Jul 22, 2022
I say it all the time: "Turn off your lights when you leave your room!" It's yet another way I've become my father.
I heard myself say it and I could hear my father’s voice coming out of my mouth as it happened. “Please turn off your lights when you leave your bedroom,” I said to my teenage son. “There is no need to leave those lights on if there’s no one in there. Ceiling fan, too. Turn it off or I’m taking money out of your allowance.”
I remember as a child my father saying this to me. As I’d leave for my walk to school every morning, my parents would pester me to turn off the lights. They’d remind me that electricity costs money and replacing light bulbs does, too. I’d shake my head and roll my eyes and wish my parents would worry about things that really mattered, not about light bulbs and a little bit of electricity. One of my neighborhood friend’s father worked for Alabama Power back in the day and I remember the father telling me that the cost to run an one-hundred watt light bulb for a day was about fifty cents or something like that. And I’d remind my parents of that as I made a huff about turning around, going back into my bedroom, and turning off the lights.
Well, I have now become my father in yet another way. I now remind my own children, and one child in particular, to go back and turn off their lights when they leave their room. Whatever light is on, if they’re leaving their bedroom for any reasonable amount of time, turn it off. It’s a waste of money, I say, to light an empty room. Besides that, the power rates are higher in Alabama than average and the LED bulbs that I buy to replace the old bulbs cost a good bit more, too. These new LED light bulbs are impressive with how little electricity they use and how long they’ll last, by the way. It’s somewhat strange to know that at my age of fifty-three years old I’m buying light bulbs that could very well outlive me. I tell my children that these light bulbs are the only inheritance they’ll get from me so treat them well. These light bulbs will be my memory.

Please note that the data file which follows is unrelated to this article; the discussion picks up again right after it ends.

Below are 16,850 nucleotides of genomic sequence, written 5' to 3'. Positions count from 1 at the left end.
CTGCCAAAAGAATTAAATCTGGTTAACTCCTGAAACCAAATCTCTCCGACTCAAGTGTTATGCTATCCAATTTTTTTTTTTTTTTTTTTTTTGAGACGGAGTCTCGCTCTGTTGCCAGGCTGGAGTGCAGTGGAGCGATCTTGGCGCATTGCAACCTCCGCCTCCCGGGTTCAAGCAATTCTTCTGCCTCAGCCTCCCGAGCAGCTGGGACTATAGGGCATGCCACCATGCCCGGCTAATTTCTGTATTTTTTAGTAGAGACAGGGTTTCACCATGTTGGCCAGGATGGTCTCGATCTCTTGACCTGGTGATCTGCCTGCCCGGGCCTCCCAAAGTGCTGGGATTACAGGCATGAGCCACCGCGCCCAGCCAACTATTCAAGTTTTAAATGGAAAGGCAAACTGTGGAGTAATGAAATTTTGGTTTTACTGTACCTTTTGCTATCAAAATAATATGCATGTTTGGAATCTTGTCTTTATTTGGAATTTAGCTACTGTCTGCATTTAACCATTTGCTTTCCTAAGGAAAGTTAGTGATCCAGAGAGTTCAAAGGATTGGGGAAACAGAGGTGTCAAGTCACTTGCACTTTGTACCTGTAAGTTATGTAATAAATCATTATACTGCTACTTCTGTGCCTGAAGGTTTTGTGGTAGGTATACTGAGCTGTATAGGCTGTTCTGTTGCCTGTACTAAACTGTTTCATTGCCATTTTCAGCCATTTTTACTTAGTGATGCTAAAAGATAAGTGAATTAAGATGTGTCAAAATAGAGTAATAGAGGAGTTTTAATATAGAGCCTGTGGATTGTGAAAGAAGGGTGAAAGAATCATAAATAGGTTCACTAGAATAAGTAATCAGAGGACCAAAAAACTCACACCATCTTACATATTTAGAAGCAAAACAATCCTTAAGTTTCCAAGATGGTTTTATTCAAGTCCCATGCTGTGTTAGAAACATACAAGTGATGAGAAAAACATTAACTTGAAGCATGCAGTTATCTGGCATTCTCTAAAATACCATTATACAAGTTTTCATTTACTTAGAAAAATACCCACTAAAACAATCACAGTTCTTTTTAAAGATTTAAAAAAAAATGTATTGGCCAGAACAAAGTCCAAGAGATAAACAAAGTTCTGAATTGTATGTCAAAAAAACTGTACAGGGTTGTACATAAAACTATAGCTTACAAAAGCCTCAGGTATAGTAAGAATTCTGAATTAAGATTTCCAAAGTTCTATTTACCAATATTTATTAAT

However, my urgings and reminders and pestering and threats do little to get my kids to turn their lights off. Nothing I do or say works. My wife reminds me that they’re teenagers and their brains are full of hormones and random thoughts and confusion and it’s just a jumble in their heads at this age. She says I need to give them a break. My reply is that there doesn’t appear to be anything at all going on in their heads these days if they’re incapable of simply remembering to turn off their lights.
Which is, I’m guessing, exactly what my father said about me about forty years ago.
I’m Cam Marston and I’m just Trying to Keep It Real.